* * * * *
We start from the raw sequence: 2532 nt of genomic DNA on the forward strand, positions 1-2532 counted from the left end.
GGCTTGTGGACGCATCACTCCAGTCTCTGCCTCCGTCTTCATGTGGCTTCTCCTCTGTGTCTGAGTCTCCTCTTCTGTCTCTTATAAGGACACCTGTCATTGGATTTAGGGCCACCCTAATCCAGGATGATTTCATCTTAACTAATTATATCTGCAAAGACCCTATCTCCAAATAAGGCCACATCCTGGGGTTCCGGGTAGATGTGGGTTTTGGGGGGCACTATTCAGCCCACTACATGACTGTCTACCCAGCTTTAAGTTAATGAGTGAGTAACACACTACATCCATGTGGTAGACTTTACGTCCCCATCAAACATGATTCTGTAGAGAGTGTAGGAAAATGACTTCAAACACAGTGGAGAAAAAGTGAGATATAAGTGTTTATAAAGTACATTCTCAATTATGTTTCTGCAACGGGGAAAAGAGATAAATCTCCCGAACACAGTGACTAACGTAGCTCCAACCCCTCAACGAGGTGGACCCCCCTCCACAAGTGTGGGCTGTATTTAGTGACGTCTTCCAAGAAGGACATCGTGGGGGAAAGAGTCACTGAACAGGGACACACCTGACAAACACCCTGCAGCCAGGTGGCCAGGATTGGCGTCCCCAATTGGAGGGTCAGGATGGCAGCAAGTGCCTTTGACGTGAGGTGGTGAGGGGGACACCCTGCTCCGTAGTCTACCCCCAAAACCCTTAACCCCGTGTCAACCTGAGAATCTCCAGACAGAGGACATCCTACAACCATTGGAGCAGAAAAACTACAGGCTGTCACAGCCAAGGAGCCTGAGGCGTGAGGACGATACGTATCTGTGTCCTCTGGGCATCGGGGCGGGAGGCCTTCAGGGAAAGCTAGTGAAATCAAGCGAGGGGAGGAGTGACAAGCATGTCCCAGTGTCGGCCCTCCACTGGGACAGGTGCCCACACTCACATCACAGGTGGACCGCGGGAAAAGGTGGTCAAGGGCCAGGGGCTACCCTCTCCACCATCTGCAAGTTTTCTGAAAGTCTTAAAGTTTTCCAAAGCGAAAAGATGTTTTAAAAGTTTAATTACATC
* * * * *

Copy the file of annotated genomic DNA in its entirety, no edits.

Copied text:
We start from the raw sequence: 2532 nt of genomic DNA on the forward strand, positions 1-2532 counted from the left end.
GGCTTGTGGACGCATCACTCCAGTCTCTGCCTCCGTCTTCATGTGGCTTCTCCTCTGTGTCTGAGTCTCCTCTTCTGTCTCTTATAAGGACACCTGTCATTGGATTTAGGGCCACCCTAATCCAGGATGATTTCATCTTAACTAATTATATCTGCAAAGACCCTATCTCCAAATAAGGCCACATCCTGGGGTTCCGGGTAGATGTGGGTTTTGGGGGGCACTATTCAGCCCACTACATGACTGTCTACCCAGCTTTAAGTTAATGAGTGAGTAACACACTACATCCATGTGGTAGACTTTACGTCCCCATCAAACATGATTCTGTAGAGAGTGTAGGAAAATGACTTCAAACACAGTGGAGAAAAAGTGAGATATAAGTGTTTATAAAGTACATTCTCAATTATGTTTCTGCAACGGGGAAAAGAGATAAATCTCCCGAACACAGTGACTAACGTAGCTCCAACCCCTCAACGAGGTGGACCCCCCTCCACAAGTGTGGGCTGTATTTAGTGACGTCTTCCAAGAAGGACATCGTGGGGGAAAGAGTCACTGAACAGGGACACACCTGACAAACACCCTGCAGCCAGGTGGCCAGGATTGGCGTCCCCAATTGGAGGGTCAGGATGGCAGCAAGTGCCTTTGACGTGAGGTGGTGAGGGGGACACCCTGCTCCGTAGTCTACCCCCAAAACCCTTAACCCCGTGTCAACCTGAGAATCTCCAGACAGAGGACATCCTACAACCATTGGAGCAGAAAAACTACAGGCTGTCACAGCCAAGGAGCCTGAGGCGTGAGGACGATACGTATCTGTGTCCTCTGGGCATCGGGGCGGGAGGCCTTCAGGGAAAGCTAGTGAAATCAAGCGAGGGGAGGAGTGACAAGCATGTCCCAGTGTCGGCCCTCCACTGGGACAGGTGCCCACACTCACATCACAGGTGGACCGCGGGAAAAGGTGGTCAAGGGCCAGGGGCTACCCTCTCCACCATCTGCAAGTTTTCTGAAAGTCTTAAAGTTTTCCAAAGCGAAAAGATGTTTTAAAAGTTTAATTACATC